RxPRODUCT NEWS: PROFILE: Arixtra (fondaparinux)
Deep vein thrombosis (DVT) occurs when the flow of blood is restricted and a clot forms. A clot most commonly forms in the legs following surgery, where it can then mobilize into the lungs and become fatal. Complications from DVT contribute to more deaths each year than AIDS and breast cancer combined.1 DVT has an average occurrence of 24% to 27% following hip fracture surgery, 31% to 47% following knee replacement surgery, and 16% to 30% following hip replacement surgery.2 Postsurgery complications eventually can lead to pulmonary embolism, which has a 10% mortality rate.2 Arixtra, marketed by GlaxoSmithKline, is indicated for the prophylaxis of DVT in hip fracture surgery, knee replacement surgery, and hip replacement surgery.3
Arixtra is a pentasaccharide antithrombotic agent and the only synthetic selective factor Xa inhibitor. Selective binding to antithrombin III neutralizes Xa, which then interrupts the blood coagulation cascade. This disruption inhibits thrombin formation and thrombus development. Arixtra is not a heparin and does not directly inhibit thrombin. At the recommended dose, it does not affect fibrinolytic activity or bleeding time.3
In a double-blind, randomized study, researchers assigned 2309 patients who were undergoing elective hip replacement surgery to once-daily, subcutaneous injections of 2.5 mg fondaparinux, starting postoperatively, or 40 mg enoxaparin, starting preoperatively. The primary efficacy outcome was venous thromboembolism (VTE) up to day 11, defined as DVT detected by mandatory bilateral venography. By day 11, VTEs were recorded in 4% of patients assigned to fondaparinux and in 9% assigned to enoxaparin (difference: -5.2%, P<.0001). The relative risk reduction was 55.9% (95% confidence interval [CI]: 33.1-72.8).4
In another double-blind study, 1049 patients undergoing elective major knee surgery were randomly assigned to receive postoperative subcutaneous doses of either 2.5 mg of fondaparinux once daily or 30 mg of enoxaparin twice daily. The primary efficacy outcome was VTE up to postoperative day 11, defined as DVT detected by mandatory bilateral venography. The fondaparinux group showed a significantly lower incidence of VTE by day 11 (12.5%) than the enoxaparin group (27.8%; 95% CI: 36.2-70.2). Investigators concluded that, in patients undergoing elective major knee surgery, postoperative treatment with once-daily fondaparinux significantly prevented DVT more effectively than enoxaparin twice daily.5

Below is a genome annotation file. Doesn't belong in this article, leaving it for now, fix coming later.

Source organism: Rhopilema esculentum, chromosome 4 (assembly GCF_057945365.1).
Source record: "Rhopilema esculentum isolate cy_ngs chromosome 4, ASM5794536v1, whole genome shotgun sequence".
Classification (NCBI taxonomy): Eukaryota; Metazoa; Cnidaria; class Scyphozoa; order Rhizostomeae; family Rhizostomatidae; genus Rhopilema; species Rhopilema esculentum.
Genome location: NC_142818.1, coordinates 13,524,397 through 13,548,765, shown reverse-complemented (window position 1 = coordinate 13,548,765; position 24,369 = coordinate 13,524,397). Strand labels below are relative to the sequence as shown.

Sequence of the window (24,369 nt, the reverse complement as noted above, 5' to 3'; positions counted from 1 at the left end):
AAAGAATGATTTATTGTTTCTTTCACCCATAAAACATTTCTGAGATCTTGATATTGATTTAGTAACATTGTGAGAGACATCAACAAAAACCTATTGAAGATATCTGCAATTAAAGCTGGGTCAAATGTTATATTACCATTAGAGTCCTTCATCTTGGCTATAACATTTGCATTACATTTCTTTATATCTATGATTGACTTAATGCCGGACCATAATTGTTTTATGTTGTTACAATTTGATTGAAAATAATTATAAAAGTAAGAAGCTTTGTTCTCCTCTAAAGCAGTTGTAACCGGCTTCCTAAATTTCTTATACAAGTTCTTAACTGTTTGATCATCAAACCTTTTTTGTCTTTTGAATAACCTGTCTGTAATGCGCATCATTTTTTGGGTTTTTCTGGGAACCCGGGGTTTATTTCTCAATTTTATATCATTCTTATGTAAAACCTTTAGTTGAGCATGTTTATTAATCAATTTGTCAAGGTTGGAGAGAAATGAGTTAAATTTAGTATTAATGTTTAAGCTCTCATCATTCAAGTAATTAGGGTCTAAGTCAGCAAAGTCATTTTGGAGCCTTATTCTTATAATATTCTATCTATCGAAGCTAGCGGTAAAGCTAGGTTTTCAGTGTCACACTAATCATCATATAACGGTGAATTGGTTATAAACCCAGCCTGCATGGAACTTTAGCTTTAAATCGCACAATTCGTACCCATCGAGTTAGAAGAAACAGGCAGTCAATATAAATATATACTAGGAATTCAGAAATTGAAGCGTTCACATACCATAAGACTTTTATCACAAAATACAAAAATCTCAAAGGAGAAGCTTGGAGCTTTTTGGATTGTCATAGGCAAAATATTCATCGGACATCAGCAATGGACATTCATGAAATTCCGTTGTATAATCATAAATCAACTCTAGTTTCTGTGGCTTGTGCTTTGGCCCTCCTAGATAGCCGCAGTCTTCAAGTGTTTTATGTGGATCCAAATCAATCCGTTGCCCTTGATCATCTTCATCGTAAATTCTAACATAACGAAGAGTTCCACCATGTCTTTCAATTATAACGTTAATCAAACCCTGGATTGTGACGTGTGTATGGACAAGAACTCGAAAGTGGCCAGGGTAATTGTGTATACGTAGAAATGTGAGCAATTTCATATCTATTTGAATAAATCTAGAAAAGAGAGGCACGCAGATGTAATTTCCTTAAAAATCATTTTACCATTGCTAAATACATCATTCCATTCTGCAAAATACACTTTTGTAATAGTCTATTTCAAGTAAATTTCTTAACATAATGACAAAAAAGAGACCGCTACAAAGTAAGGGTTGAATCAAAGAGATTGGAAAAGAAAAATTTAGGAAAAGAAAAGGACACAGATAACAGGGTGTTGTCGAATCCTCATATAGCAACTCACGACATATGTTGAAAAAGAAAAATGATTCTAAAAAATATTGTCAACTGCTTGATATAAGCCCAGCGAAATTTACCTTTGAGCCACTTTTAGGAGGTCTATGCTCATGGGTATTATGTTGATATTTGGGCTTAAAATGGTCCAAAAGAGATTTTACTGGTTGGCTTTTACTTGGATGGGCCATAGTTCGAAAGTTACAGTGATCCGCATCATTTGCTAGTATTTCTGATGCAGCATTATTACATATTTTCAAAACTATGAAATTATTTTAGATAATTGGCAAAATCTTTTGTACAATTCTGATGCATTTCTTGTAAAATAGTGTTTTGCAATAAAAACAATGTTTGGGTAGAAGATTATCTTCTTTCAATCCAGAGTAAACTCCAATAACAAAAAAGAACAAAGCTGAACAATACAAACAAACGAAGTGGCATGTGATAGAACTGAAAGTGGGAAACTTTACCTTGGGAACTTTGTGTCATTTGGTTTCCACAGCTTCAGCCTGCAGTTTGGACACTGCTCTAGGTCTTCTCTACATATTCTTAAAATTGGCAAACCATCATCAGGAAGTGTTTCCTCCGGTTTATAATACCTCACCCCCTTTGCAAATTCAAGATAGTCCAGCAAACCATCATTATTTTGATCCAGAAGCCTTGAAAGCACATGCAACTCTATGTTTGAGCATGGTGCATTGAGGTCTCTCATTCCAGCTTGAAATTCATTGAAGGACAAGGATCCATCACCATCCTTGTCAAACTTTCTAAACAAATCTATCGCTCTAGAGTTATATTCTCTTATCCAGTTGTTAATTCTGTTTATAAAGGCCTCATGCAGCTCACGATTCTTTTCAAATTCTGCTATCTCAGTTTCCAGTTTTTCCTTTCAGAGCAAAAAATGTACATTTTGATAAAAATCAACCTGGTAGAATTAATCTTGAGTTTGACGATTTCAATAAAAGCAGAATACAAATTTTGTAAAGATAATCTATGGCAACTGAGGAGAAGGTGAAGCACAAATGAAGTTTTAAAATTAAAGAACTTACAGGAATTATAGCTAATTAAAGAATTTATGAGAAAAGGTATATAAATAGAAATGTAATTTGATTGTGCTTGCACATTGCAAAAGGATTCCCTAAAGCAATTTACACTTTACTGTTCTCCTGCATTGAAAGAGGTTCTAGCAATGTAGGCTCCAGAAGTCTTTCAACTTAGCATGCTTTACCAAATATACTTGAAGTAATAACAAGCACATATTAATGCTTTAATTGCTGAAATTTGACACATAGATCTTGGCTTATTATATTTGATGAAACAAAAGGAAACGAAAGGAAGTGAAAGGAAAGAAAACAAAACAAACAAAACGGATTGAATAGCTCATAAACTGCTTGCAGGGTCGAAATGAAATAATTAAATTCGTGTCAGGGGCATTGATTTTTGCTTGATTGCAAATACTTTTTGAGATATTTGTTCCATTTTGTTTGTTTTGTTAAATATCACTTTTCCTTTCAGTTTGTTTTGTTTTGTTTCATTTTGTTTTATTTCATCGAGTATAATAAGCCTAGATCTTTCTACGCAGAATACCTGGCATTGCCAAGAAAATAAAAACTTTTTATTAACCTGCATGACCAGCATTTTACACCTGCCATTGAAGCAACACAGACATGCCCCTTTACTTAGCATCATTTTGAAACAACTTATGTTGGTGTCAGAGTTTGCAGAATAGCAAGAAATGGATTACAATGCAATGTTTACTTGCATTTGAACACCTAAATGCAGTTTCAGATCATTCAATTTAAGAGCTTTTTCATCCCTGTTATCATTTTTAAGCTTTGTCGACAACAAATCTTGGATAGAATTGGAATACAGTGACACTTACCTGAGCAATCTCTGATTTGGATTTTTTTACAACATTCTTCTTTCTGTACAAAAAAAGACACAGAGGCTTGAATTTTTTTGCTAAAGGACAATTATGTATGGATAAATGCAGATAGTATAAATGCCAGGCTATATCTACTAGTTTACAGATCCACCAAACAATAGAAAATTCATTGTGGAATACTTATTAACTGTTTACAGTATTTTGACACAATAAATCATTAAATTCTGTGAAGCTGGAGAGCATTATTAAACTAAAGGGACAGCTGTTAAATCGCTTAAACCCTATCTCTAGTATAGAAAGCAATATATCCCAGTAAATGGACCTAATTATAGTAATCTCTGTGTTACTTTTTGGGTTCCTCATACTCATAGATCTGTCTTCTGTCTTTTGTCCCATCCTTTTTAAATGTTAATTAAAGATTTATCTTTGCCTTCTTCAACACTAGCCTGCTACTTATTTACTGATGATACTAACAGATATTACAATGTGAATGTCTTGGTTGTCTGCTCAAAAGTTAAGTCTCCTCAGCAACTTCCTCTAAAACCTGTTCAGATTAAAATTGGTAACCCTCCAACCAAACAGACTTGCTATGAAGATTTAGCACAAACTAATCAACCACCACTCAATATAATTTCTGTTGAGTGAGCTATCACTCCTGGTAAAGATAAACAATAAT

There has been no reported incidence of immune-mediated heparin-induced thrombocytopenia associated with Arixtra. If platelet count falls below 100,000/mm, however, Arixtra should be discontinued.3 After discontinuation, its anticoagulant effects may persist for 2 to 4 days in patients with normal renal function and longer in patients with renal impairment. Patients should be monitored frequently for signs and symptoms of neurologic impairment. Arixtra is contraindicated in patients with severe renal impairment; in patients with body weight <50 kg undergoing hip fracture, hip replacement, or knee replacement surgery; and in patients with active major bleeding or bacterial endocarditis.3
Arixtra should be administered 6 to 8 hours following surgery, because doses given within 6 hours post-surgery have been associated with an increased risk of bleeding.3 Treatment should continue for at least 5 days or until a therapeutic oral anticoagulant effect is established (international normalized ratio 2.0-3.0).
Drs. Faria and Soo are both senior research pharmacists with the Investigational Drug Service at Brigham and Women's Hospital, Boston, Mass. Dr. Faria also is a senior human research specialist with Partners HealthCare System. Ms. Kohl is a sixth-year pharmacy student from West Palm Beach Atlantic University on clinical rotation in the Investigational Drug Service at Brigham and Women's Hospital.
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